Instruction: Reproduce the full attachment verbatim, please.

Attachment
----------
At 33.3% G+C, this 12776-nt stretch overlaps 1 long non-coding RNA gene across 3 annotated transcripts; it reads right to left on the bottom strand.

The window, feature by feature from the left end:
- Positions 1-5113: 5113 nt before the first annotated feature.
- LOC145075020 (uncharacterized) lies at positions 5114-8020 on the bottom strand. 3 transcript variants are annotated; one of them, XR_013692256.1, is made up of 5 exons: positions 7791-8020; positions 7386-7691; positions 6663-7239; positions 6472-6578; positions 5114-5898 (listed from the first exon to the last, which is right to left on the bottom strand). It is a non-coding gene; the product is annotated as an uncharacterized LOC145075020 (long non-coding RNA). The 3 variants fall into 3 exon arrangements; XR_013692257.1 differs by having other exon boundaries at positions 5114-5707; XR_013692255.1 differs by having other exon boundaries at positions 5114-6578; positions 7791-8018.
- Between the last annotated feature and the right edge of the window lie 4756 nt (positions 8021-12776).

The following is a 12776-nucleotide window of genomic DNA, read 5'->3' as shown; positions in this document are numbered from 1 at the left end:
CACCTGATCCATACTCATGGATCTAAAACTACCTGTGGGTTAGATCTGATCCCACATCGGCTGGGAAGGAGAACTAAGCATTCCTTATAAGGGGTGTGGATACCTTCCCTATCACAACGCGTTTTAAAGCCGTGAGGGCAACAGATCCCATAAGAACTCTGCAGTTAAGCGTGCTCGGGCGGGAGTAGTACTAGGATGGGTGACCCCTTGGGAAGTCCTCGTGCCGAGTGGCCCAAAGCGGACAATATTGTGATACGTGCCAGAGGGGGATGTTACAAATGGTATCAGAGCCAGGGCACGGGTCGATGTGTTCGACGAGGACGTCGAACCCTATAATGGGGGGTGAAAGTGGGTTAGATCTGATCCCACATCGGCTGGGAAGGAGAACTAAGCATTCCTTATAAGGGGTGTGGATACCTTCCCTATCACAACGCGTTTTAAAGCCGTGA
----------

At 33.3% G+C, this 12776-nt stretch overlaps 1 long non-coding RNA gene across 3 annotated transcripts; it reads right to left on the bottom strand.

The window, feature by feature from the left end:
- Positions 1-5113: 5113 nt before the first annotated feature.
- LOC145075020 (uncharacterized) lies at positions 5114-8020 on the bottom strand. 3 transcript variants are annotated; one of them, XR_013692256.1, is made up of 5 exons: positions 7791-8020; positions 7386-7691; positions 6663-7239; positions 6472-6578; positions 5114-5898 (listed from the first exon to the last, which is right to left on the bottom strand). It is a non-coding gene; the product is annotated as an uncharacterized LOC145075020 (long non-coding RNA). The 3 variants fall into 3 exon arrangements; XR_013692257.1 differs by having other exon boundaries at positions 5114-5707; XR_013692255.1 differs by having other exon boundaries at positions 5114-6578; positions 7791-8018.
- Between the last annotated feature and the right edge of the window lie 4756 nt (positions 8021-12776).

The following is a 12776-nucleotide window of genomic DNA, read 5'->3' as shown; positions in this document are numbered from 1 at the left end:
CACCTGATCCATACTCATGGATCTAAAACTACCTGTGGGTTAGATCTGATCCCACATCGGCTGGGAAGGAGAACTAAGCATTCCTTATAAGGGGTGTGGATACCTTCCCTATCACAACGCGTTTTAAAGCCGTGAGGGCAACAGATCCCATAAGAACTCTGCAGTTAAGCGTGCTCGGGCGGGAGTAGTACTAGGATGGGTGACCCCTTGGGAAGTCCTCGTGCCGAGTGGCCCAAAGCGGACAATATTGTGATACGTGCCAGAGGGGGATGTTACAAATGGTATCAGAGCCAGGGCACGGGTCGATGTGTTCGACGAGGACGTCGAACCCTATAATGGGGGGTGAAAGTGGGTTAGATCTGATCCCACATCGGCTGGGAAGGAGAACTAAGCATTCCTTATAAGGGGTGTGGATACCTTCCCTATCACAACGCGTTTTAAAGCCGTGA